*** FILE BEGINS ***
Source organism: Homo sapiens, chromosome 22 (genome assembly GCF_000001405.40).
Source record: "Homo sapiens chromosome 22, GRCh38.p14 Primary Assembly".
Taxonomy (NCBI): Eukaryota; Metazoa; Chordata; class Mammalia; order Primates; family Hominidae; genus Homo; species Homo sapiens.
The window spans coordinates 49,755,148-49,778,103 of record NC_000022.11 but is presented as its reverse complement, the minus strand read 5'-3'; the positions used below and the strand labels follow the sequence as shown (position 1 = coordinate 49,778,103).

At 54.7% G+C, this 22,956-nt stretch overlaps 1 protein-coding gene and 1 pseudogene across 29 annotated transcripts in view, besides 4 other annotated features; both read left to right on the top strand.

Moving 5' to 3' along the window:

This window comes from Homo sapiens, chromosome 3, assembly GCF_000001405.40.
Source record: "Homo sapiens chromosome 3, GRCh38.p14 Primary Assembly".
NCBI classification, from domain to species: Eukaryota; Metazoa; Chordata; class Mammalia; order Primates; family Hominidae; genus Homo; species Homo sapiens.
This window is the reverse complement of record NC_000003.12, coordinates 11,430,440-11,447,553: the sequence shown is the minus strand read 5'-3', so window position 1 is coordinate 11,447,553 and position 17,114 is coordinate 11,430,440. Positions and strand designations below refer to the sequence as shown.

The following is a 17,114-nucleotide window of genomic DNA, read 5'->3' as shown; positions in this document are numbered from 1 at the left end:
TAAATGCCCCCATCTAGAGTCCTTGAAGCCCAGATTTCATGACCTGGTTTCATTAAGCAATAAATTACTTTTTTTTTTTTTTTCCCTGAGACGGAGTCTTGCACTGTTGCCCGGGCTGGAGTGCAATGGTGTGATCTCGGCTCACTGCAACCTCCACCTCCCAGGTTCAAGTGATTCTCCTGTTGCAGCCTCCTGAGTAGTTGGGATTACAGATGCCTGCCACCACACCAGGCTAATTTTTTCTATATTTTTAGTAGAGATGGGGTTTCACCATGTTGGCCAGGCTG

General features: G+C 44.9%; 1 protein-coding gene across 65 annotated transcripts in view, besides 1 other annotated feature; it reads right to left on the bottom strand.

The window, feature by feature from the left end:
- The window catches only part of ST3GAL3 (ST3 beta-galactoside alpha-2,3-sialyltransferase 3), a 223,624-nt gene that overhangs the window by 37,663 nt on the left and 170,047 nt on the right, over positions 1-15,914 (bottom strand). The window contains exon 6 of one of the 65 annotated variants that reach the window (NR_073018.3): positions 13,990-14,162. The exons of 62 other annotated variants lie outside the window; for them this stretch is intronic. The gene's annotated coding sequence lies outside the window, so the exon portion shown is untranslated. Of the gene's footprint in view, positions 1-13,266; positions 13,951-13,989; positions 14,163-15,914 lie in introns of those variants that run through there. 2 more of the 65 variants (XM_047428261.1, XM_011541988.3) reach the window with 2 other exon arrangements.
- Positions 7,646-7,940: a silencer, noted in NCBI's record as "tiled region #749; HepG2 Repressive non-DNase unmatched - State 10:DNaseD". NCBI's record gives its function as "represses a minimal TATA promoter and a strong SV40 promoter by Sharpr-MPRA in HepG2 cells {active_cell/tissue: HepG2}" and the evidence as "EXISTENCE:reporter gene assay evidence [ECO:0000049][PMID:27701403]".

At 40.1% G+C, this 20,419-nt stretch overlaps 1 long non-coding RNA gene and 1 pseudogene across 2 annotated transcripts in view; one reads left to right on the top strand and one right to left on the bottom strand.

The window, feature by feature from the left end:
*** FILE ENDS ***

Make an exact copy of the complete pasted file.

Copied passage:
Source organism: Homo sapiens, chromosome 22 (genome assembly GCF_000001405.40).
Source record: "Homo sapiens chromosome 22, GRCh38.p14 Primary Assembly".
Taxonomy (NCBI): Eukaryota; Metazoa; Chordata; class Mammalia; order Primates; family Hominidae; genus Homo; species Homo sapiens.
The window spans coordinates 49,755,148-49,778,103 of record NC_000022.11 but is presented as its reverse complement, the minus strand read 5'-3'; the positions used below and the strand labels follow the sequence as shown (position 1 = coordinate 49,778,103).

At 54.7% G+C, this 22,956-nt stretch overlaps 1 protein-coding gene and 1 pseudogene across 29 annotated transcripts in view, besides 4 other annotated features; both read left to right on the top strand.

Moving 5' to 3' along the window:

This window comes from Homo sapiens, chromosome 3, assembly GCF_000001405.40.
Source record: "Homo sapiens chromosome 3, GRCh38.p14 Primary Assembly".
NCBI classification, from domain to species: Eukaryota; Metazoa; Chordata; class Mammalia; order Primates; family Hominidae; genus Homo; species Homo sapiens.
This window is the reverse complement of record NC_000003.12, coordinates 11,430,440-11,447,553: the sequence shown is the minus strand read 5'-3', so window position 1 is coordinate 11,447,553 and position 17,114 is coordinate 11,430,440. Positions and strand designations below refer to the sequence as shown.

The following is a 17,114-nucleotide window of genomic DNA, read 5'->3' as shown; positions in this document are numbered from 1 at the left end:
TAAATGCCCCCATCTAGAGTCCTTGAAGCCCAGATTTCATGACCTGGTTTCATTAAGCAATAAATTACTTTTTTTTTTTTTTTCCCTGAGACGGAGTCTTGCACTGTTGCCCGGGCTGGAGTGCAATGGTGTGATCTCGGCTCACTGCAACCTCCACCTCCCAGGTTCAAGTGATTCTCCTGTTGCAGCCTCCTGAGTAGTTGGGATTACAGATGCCTGCCACCACACCAGGCTAATTTTTTCTATATTTTTAGTAGAGATGGGGTTTCACCATGTTGGCCAGGCTG

General features: G+C 44.9%; 1 protein-coding gene across 65 annotated transcripts in view, besides 1 other annotated feature; it reads right to left on the bottom strand.

The window, feature by feature from the left end:
- The window catches only part of ST3GAL3 (ST3 beta-galactoside alpha-2,3-sialyltransferase 3), a 223,624-nt gene that overhangs the window by 37,663 nt on the left and 170,047 nt on the right, over positions 1-15,914 (bottom strand). The window contains exon 6 of one of the 65 annotated variants that reach the window (NR_073018.3): positions 13,990-14,162. The exons of 62 other annotated variants lie outside the window; for them this stretch is intronic. The gene's annotated coding sequence lies outside the window, so the exon portion shown is untranslated. Of the gene's footprint in view, positions 1-13,266; positions 13,951-13,989; positions 14,163-15,914 lie in introns of those variants that run through there. 2 more of the 65 variants (XM_047428261.1, XM_011541988.3) reach the window with 2 other exon arrangements.
- Positions 7,646-7,940: a silencer, noted in NCBI's record as "tiled region #749; HepG2 Repressive non-DNase unmatched - State 10:DNaseD". NCBI's record gives its function as "represses a minimal TATA promoter and a strong SV40 promoter by Sharpr-MPRA in HepG2 cells {active_cell/tissue: HepG2}" and the evidence as "EXISTENCE:reporter gene assay evidence [ECO:0000049][PMID:27701403]".

At 40.1% G+C, this 20,419-nt stretch overlaps 1 long non-coding RNA gene and 1 pseudogene across 2 annotated transcripts in view; one reads left to right on the top strand and one right to left on the bottom strand.

The window, feature by feature from the left end: